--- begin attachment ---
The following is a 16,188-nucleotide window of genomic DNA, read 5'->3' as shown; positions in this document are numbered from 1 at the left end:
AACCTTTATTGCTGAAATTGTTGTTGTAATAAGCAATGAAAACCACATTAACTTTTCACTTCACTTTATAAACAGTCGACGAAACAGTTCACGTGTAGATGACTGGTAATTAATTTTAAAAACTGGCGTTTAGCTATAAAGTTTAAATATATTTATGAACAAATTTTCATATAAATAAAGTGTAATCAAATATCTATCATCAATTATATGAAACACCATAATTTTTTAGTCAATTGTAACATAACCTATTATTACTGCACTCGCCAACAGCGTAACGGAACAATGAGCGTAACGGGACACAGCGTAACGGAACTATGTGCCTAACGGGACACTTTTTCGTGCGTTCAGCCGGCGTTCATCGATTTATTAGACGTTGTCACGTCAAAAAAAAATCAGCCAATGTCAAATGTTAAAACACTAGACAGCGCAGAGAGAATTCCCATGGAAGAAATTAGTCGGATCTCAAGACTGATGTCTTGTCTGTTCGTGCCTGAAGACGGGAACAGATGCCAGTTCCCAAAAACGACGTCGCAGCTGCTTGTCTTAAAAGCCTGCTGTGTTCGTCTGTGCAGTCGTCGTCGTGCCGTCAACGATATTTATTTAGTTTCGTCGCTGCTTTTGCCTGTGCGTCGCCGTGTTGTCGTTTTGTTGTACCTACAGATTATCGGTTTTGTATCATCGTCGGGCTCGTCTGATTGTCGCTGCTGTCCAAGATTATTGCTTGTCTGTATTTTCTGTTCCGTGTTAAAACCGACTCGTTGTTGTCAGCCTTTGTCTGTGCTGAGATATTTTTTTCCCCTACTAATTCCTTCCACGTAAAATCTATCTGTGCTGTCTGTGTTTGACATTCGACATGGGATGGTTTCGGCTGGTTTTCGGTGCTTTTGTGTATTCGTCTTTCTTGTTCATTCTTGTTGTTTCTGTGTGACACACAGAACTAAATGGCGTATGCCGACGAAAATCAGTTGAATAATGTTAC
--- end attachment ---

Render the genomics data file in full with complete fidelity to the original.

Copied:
The following is a 16,188-nucleotide window of genomic DNA, read 5'->3' as shown; positions in this document are numbered from 1 at the left end:
AACCTTTATTGCTGAAATTGTTGTTGTAATAAGCAATGAAAACCACATTAACTTTTCACTTCACTTTATAAACAGTCGACGAAACAGTTCACGTGTAGATGACTGGTAATTAATTTTAAAAACTGGCGTTTAGCTATAAAGTTTAAATATATTTATGAACAAATTTTCATATAAATAAAGTGTAATCAAATATCTATCATCAATTATATGAAACACCATAATTTTTTAGTCAATTGTAACATAACCTATTATTACTGCACTCGCCAACAGCGTAACGGAACAATGAGCGTAACGGGACACAGCGTAACGGAACTATGTGCCTAACGGGACACTTTTTCGTGCGTTCAGCCGGCGTTCATCGATTTATTAGACGTTGTCACGTCAAAAAAAAATCAGCCAATGTCAAATGTTAAAACACTAGACAGCGCAGAGAGAATTCCCATGGAAGAAATTAGTCGGATCTCAAGACTGATGTCTTGTCTGTTCGTGCCTGAAGACGGGAACAGATGCCAGTTCCCAAAAACGACGTCGCAGCTGCTTGTCTTAAAAGCCTGCTGTGTTCGTCTGTGCAGTCGTCGTCGTGCCGTCAACGATATTTATTTAGTTTCGTCGCTGCTTTTGCCTGTGCGTCGCCGTGTTGTCGTTTTGTTGTACCTACAGATTATCGGTTTTGTATCATCGTCGGGCTCGTCTGATTGTCGCTGCTGTCCAAGATTATTGCTTGTCTGTATTTTCTGTTCCGTGTTAAAACCGACTCGTTGTTGTCAGCCTTTGTCTGTGCTGAGATATTTTTTTCCCCTACTAATTCCTTCCACGTAAAATCTATCTGTGCTGTCTGTGTTTGACATTCGACATGGGATGGTTTCGGCTGGTTTTCGGTGCTTTTGTGTATTCGTCTTTCTTGTTCATTCTTGTTGTTTCTGTGTGACACACAGAACTAAATGGCGTATGCCGACGAAAATCAGTTGAATAATGTTAC